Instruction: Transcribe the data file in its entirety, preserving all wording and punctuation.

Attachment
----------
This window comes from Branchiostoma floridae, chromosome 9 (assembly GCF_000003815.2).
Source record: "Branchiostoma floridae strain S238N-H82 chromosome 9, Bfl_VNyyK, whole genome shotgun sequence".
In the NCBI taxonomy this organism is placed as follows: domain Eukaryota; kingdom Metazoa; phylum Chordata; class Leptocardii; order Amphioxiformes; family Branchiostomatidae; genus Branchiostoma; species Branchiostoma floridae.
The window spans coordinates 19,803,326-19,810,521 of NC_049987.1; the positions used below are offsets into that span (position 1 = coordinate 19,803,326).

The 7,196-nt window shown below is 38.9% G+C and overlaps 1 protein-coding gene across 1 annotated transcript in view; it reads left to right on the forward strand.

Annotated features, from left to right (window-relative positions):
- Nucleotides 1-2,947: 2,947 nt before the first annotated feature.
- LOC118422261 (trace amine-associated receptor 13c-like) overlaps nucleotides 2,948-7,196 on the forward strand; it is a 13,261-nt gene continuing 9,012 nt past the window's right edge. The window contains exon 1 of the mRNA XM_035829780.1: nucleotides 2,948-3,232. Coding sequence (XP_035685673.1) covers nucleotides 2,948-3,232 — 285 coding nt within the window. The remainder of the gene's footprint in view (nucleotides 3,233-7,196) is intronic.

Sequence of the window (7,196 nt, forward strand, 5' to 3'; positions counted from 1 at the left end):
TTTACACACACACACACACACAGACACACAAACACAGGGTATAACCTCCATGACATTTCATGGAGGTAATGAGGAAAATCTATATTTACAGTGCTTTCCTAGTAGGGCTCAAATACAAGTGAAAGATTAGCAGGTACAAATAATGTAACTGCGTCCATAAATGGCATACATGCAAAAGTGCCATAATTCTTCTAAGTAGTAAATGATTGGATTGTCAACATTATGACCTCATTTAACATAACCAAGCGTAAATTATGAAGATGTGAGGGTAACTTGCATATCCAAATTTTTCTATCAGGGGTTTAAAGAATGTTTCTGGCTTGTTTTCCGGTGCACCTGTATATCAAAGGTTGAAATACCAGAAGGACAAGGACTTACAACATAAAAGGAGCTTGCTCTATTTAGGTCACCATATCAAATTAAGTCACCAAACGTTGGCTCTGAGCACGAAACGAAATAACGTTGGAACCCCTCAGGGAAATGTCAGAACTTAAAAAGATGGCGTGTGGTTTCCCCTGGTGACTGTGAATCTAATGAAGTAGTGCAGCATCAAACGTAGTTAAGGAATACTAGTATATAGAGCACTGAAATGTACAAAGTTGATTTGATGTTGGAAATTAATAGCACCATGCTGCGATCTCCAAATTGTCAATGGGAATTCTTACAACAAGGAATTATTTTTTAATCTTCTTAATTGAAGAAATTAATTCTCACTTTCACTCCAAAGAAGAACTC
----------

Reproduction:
This window comes from Branchiostoma floridae, chromosome 9 (assembly GCF_000003815.2).
Source record: "Branchiostoma floridae strain S238N-H82 chromosome 9, Bfl_VNyyK, whole genome shotgun sequence".
In the NCBI taxonomy this organism is placed as follows: domain Eukaryota; kingdom Metazoa; phylum Chordata; class Leptocardii; order Amphioxiformes; family Branchiostomatidae; genus Branchiostoma; species Branchiostoma floridae.
The window spans coordinates 19,803,326-19,810,521 of NC_049987.1; the positions used below are offsets into that span (position 1 = coordinate 19,803,326).

The 7,196-nt window shown below is 38.9% G+C and overlaps 1 protein-coding gene across 1 annotated transcript in view; it reads left to right on the forward strand.

Annotated features, from left to right (window-relative positions):
- Nucleotides 1-2,947: 2,947 nt before the first annotated feature.
- LOC118422261 (trace amine-associated receptor 13c-like) overlaps nucleotides 2,948-7,196 on the forward strand; it is a 13,261-nt gene continuing 9,012 nt past the window's right edge. The window contains exon 1 of the mRNA XM_035829780.1: nucleotides 2,948-3,232. Coding sequence (XP_035685673.1) covers nucleotides 2,948-3,232 — 285 coding nt within the window. The remainder of the gene's footprint in view (nucleotides 3,233-7,196) is intronic.

Sequence of the window (7,196 nt, forward strand, 5' to 3'; positions counted from 1 at the left end):
TTTACACACACACACACACACAGACACACAAACACAGGGTATAACCTCCATGACATTTCATGGAGGTAATGAGGAAAATCTATATTTACAGTGCTTTCCTAGTAGGGCTCAAATACAAGTGAAAGATTAGCAGGTACAAATAATGTAACTGCGTCCATAAATGGCATACATGCAAAAGTGCCATAATTCTTCTAAGTAGTAAATGATTGGATTGTCAACATTATGACCTCATTTAACATAACCAAGCGTAAATTATGAAGATGTGAGGGTAACTTGCATATCCAAATTTTTCTATCAGGGGTTTAAAGAATGTTTCTGGCTTGTTTTCCGGTGCACCTGTATATCAAAGGTTGAAATACCAGAAGGACAAGGACTTACAACATAAAAGGAGCTTGCTCTATTTAGGTCACCATATCAAATTAAGTCACCAAACGTTGGCTCTGAGCACGAAACGAAATAACGTTGGAACCCCTCAGGGAAATGTCAGAACTTAAAAAGATGGCGTGTGGTTTCCCCTGGTGACTGTGAATCTAATGAAGTAGTGCAGCATCAAACGTAGTTAAGGAATACTAGTATATAGAGCACTGAAATGTACAAAGTTGATTTGATGTTGGAAATTAATAGCACCATGCTGCGATCTCCAAATTGTCAATGGGAATTCTTACAACAAGGAATTATTTTTTAATCTTCTTAATTGAAGAAATTAATTCTCACTTTCACTCCAAAGAAGAACTC